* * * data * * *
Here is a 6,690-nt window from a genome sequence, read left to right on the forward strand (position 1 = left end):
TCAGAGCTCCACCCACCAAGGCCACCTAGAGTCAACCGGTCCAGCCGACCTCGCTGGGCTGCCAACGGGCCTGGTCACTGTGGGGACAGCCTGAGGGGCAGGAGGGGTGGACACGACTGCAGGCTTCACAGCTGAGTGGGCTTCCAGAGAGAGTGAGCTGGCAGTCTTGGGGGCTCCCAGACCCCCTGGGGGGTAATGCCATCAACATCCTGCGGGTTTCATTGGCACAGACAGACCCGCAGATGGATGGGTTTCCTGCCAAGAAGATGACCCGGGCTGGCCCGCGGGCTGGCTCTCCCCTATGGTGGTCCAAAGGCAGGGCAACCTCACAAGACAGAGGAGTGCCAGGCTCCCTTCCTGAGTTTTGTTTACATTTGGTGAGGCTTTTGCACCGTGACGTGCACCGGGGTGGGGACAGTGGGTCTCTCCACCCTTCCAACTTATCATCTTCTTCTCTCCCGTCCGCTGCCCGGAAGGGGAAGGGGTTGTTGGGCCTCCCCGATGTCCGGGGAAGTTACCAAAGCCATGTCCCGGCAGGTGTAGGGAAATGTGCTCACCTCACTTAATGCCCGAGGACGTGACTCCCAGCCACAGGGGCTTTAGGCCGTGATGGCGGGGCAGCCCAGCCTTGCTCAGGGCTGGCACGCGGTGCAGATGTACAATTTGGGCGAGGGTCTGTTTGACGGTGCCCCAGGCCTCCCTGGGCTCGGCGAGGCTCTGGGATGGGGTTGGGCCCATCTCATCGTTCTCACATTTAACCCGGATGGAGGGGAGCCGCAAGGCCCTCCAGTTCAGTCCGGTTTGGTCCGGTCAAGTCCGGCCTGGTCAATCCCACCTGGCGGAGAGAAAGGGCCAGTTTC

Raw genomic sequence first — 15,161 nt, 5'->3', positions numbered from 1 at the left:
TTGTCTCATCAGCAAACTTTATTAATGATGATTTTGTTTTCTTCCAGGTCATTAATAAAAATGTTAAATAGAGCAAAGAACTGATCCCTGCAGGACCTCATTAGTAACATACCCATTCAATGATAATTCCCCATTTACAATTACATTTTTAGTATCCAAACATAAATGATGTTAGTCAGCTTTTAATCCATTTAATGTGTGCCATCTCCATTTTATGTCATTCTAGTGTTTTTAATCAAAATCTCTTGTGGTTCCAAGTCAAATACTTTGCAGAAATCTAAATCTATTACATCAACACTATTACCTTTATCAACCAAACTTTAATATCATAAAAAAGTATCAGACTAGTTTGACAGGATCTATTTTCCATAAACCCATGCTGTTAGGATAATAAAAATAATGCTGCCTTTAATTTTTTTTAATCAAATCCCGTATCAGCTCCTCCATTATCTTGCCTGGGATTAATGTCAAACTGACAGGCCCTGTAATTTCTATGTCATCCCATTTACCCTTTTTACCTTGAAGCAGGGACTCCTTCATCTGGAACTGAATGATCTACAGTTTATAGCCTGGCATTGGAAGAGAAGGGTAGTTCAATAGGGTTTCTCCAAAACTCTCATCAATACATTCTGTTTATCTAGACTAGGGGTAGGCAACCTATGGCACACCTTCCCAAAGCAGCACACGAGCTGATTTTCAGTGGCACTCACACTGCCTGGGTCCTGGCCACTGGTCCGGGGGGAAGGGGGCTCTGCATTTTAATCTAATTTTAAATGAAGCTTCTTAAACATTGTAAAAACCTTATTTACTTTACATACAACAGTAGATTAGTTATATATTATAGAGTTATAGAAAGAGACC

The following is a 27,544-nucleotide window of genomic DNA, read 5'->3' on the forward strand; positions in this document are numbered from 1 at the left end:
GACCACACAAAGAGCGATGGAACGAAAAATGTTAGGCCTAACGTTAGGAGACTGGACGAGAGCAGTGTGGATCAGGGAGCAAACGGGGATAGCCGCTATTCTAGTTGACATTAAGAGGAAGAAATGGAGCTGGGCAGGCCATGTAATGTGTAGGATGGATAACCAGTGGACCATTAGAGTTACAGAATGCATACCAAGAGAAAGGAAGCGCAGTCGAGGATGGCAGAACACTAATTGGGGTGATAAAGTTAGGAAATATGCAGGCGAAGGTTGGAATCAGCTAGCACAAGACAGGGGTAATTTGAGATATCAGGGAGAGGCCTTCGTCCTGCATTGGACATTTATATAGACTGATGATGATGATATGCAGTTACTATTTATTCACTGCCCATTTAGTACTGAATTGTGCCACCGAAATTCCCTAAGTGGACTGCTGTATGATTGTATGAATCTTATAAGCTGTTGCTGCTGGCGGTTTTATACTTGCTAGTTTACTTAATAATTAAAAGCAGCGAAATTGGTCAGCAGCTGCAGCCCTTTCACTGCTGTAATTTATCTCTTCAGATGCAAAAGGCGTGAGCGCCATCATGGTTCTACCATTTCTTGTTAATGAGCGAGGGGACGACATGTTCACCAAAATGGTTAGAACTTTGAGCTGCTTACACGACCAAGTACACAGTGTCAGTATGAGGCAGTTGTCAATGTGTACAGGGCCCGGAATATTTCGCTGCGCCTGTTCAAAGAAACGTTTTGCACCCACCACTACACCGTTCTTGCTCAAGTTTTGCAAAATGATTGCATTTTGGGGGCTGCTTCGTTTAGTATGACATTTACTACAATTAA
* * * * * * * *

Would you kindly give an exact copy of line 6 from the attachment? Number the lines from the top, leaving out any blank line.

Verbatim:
GACCACACAAAGAGCGATGGAACGAAAAATGTTAGGCCTAACGTTAGGAGACTGGACGAGAGCAGTGTGGATCAGGGAGCAAACGGGGATAGCCGCTATTCTAGTTGACATTAAGAGGAAGAAATGGAGCTGGGCAGGCCATGTAATGTGTAGGATGGATAACCAGTGGACCATTAGAGTTACAGAATGCATACCAAGAGAAAGGAAGCGCAGTCGAGGATGGCAGAACACTAATTGGGGTGATAAAGTTAGGAAATATGCAGGCGAAGGTTGGAATCAGCTAGCACAAGACAGGGGTAATTTGAGATATCAGGGAGAGGCCTTCGTCCTGCATTGGACATTTATATAGACTGATGATGATGATATGCAGTTACTATTTATTCACTGCCCATTTAGTACTGAATTGTGCCACCGAAATTCCCTAAGTGGACTGCTGTATGATTGTATGAATCTTATAAGCTGTTGCTGCTGGCGGTTTTATACTTGCTAGTTTACTTAATAATTAAAAGCAGCGAAATTGGTCAGCAGCTGCAGCCCTTTCACTGCTGTAATTTATCTCTTCAGATGCAAAAGGCGTGAGCGCCATCATGGTTCTACCATTTCTTGTTAATGAGCGAGGGGACGACATGTTCACCAAAATGGTTAGAACTTTGAGCTGCTTACACGACCAAGTACACAGTGTCAGTATGAGGCAGTTGTCAATGTGTACAGGGCCCGGAATATTTCGCTGCGCCTGTTCAAAGAAACGTTTTGCACCCACCACTACACCGTTCTTGCTCAAGTTTTGCAAAATGATTGCATTTTGGGGGCTGCTTCGTTTAGTATGACATTTACTACAATTAA